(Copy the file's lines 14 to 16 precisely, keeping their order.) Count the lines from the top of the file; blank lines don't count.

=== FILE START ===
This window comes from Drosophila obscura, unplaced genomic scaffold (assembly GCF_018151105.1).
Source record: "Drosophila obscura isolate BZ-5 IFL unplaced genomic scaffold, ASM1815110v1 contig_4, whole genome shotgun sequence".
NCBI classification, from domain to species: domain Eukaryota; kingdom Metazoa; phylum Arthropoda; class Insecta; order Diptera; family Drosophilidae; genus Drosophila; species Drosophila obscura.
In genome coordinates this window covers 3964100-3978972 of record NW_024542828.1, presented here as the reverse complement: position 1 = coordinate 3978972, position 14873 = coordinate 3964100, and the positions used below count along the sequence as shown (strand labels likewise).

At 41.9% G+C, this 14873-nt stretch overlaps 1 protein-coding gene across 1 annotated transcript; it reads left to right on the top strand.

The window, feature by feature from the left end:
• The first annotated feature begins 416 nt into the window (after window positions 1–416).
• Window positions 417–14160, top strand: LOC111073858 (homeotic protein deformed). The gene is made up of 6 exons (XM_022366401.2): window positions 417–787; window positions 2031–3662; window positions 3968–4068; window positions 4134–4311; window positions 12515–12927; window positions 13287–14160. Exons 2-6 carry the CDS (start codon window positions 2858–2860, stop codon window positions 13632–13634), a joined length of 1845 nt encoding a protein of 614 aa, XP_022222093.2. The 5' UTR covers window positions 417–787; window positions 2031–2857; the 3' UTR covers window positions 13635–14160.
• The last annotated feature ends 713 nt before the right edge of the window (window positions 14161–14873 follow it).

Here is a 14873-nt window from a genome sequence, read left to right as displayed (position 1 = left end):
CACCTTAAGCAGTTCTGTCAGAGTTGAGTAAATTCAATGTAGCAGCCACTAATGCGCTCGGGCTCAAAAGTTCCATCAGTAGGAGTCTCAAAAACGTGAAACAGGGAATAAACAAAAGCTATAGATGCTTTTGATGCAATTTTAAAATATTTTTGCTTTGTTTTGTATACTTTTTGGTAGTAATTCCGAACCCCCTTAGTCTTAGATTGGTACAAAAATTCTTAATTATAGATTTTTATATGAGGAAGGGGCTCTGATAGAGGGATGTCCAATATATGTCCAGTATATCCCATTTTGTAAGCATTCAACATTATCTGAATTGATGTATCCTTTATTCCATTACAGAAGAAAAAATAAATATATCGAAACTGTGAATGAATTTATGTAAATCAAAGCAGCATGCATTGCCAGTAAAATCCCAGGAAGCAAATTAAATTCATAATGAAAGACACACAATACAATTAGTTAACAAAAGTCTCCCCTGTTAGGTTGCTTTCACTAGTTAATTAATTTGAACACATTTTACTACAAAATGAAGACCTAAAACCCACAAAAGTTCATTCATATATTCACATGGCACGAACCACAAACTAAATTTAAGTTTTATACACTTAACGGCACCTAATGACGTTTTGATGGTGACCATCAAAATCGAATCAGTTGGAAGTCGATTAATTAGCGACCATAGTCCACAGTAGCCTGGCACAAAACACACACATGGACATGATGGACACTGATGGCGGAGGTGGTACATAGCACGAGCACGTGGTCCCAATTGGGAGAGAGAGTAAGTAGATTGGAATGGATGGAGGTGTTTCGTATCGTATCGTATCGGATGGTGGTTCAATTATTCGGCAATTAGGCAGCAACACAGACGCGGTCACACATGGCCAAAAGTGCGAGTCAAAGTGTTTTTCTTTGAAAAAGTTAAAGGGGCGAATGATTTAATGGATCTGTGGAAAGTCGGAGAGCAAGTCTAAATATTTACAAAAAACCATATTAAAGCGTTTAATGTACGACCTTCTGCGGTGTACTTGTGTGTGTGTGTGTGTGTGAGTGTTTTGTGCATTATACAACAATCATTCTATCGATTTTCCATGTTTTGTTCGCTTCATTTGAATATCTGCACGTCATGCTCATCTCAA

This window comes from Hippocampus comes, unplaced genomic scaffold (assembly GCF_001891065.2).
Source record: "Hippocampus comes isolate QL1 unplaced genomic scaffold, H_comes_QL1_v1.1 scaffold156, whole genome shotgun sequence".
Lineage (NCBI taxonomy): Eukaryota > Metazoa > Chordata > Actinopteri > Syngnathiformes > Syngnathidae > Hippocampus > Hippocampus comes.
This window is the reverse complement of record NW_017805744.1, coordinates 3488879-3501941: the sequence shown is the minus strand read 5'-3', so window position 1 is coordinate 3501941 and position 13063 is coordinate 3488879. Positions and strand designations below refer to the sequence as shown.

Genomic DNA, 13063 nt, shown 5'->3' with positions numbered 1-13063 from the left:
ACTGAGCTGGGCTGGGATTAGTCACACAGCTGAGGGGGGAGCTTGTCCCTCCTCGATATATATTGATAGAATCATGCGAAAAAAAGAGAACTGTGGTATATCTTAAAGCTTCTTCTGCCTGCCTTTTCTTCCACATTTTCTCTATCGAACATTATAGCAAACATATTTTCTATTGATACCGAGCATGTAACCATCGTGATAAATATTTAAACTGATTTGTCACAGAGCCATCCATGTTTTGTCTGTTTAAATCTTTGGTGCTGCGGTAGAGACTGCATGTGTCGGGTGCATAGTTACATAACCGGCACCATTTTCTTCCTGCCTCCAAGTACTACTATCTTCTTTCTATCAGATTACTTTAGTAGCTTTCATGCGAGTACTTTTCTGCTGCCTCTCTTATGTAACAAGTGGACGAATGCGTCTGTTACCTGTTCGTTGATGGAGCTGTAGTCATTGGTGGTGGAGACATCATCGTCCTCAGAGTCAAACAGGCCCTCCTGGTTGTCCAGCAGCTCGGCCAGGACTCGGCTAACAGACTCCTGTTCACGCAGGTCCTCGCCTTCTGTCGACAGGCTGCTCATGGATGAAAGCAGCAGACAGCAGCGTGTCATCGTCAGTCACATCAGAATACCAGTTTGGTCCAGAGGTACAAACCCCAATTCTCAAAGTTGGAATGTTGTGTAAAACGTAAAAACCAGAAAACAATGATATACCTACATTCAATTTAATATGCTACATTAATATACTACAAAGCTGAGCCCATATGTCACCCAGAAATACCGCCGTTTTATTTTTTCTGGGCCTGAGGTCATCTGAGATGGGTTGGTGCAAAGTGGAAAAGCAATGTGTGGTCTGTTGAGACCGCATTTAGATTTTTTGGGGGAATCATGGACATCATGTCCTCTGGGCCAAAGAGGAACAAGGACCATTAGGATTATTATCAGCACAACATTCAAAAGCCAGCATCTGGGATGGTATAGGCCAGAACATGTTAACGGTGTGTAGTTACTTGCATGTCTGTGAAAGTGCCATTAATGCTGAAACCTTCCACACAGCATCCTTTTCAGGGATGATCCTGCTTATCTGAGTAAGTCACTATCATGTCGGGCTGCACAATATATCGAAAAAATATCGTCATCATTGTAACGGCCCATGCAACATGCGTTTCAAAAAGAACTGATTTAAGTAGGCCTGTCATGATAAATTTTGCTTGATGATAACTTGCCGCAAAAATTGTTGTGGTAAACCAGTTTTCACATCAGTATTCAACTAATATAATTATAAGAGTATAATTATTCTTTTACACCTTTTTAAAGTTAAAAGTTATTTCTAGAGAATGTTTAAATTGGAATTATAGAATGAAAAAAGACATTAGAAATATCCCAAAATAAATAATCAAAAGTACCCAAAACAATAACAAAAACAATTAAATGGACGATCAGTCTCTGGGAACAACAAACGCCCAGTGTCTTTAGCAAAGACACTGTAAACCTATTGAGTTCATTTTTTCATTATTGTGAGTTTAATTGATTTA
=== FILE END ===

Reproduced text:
Lineage (NCBI taxonomy): Eukaryota > Metazoa > Chordata > Actinopteri > Syngnathiformes > Syngnathidae > Hippocampus > Hippocampus comes.
This window is the reverse complement of record NW_017805744.1, coordinates 3488879-3501941: the sequence shown is the minus strand read 5'-3', so window position 1 is coordinate 3501941 and position 13063 is coordinate 3488879. Positions and strand designations below refer to the sequence as shown.

Genomic DNA, 13063 nt, shown 5'->3' with positions numbered 1-13063 from the left: